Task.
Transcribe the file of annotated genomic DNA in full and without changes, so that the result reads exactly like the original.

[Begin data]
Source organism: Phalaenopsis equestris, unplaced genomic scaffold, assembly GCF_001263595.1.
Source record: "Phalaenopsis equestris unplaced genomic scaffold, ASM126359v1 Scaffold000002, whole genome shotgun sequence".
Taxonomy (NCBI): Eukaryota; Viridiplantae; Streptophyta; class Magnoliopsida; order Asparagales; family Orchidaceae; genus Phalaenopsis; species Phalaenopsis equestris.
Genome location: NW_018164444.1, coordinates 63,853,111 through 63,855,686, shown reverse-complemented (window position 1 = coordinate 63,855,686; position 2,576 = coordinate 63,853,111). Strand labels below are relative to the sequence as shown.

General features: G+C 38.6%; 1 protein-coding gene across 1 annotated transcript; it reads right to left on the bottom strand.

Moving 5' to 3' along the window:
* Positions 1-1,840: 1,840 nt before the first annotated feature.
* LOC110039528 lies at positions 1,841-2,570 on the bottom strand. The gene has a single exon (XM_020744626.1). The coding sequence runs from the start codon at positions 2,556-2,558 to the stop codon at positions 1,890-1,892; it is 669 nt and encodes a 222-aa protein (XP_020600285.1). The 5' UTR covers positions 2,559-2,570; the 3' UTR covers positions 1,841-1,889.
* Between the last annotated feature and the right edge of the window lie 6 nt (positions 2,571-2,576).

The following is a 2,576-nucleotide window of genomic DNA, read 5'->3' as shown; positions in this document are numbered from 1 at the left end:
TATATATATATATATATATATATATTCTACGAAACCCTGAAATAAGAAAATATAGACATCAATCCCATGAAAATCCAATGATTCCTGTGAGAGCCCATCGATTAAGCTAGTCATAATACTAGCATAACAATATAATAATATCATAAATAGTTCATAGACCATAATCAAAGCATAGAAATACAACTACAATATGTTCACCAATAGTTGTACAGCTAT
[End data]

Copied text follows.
Source organism: Phalaenopsis equestris, unplaced genomic scaffold, assembly GCF_001263595.1.
Source record: "Phalaenopsis equestris unplaced genomic scaffold, ASM126359v1 Scaffold000002, whole genome shotgun sequence".
Taxonomy (NCBI): Eukaryota; Viridiplantae; Streptophyta; class Magnoliopsida; order Asparagales; family Orchidaceae; genus Phalaenopsis; species Phalaenopsis equestris.
Genome location: NW_018164444.1, coordinates 63,853,111 through 63,855,686, shown reverse-complemented (window position 1 = coordinate 63,855,686; position 2,576 = coordinate 63,853,111). Strand labels below are relative to the sequence as shown.

General features: G+C 38.6%; 1 protein-coding gene across 1 annotated transcript; it reads right to left on the bottom strand.

Moving 5' to 3' along the window:
* Positions 1-1,840: 1,840 nt before the first annotated feature.
* LOC110039528 lies at positions 1,841-2,570 on the bottom strand. The gene has a single exon (XM_020744626.1). The coding sequence runs from the start codon at positions 2,556-2,558 to the stop codon at positions 1,890-1,892; it is 669 nt and encodes a 222-aa protein (XP_020600285.1). The 5' UTR covers positions 2,559-2,570; the 3' UTR covers positions 1,841-1,889.
* Between the last annotated feature and the right edge of the window lie 6 nt (positions 2,571-2,576).

The following is a 2,576-nucleotide window of genomic DNA, read 5'->3' as shown; positions in this document are numbered from 1 at the left end:
TATATATATATATATATATATATATTCTACGAAACCCTGAAATAAGAAAATATAGACATCAATCCCATGAAAATCCAATGATTCCTGTGAGAGCCCATCGATTAAGCTAGTCATAATACTAGCATAACAATATAATAATATCATAAATAGTTCATAGACCATAATCAAAGCATAGAAATACAACTACAATATGTTCACCAATAGTTGTACAGCTAT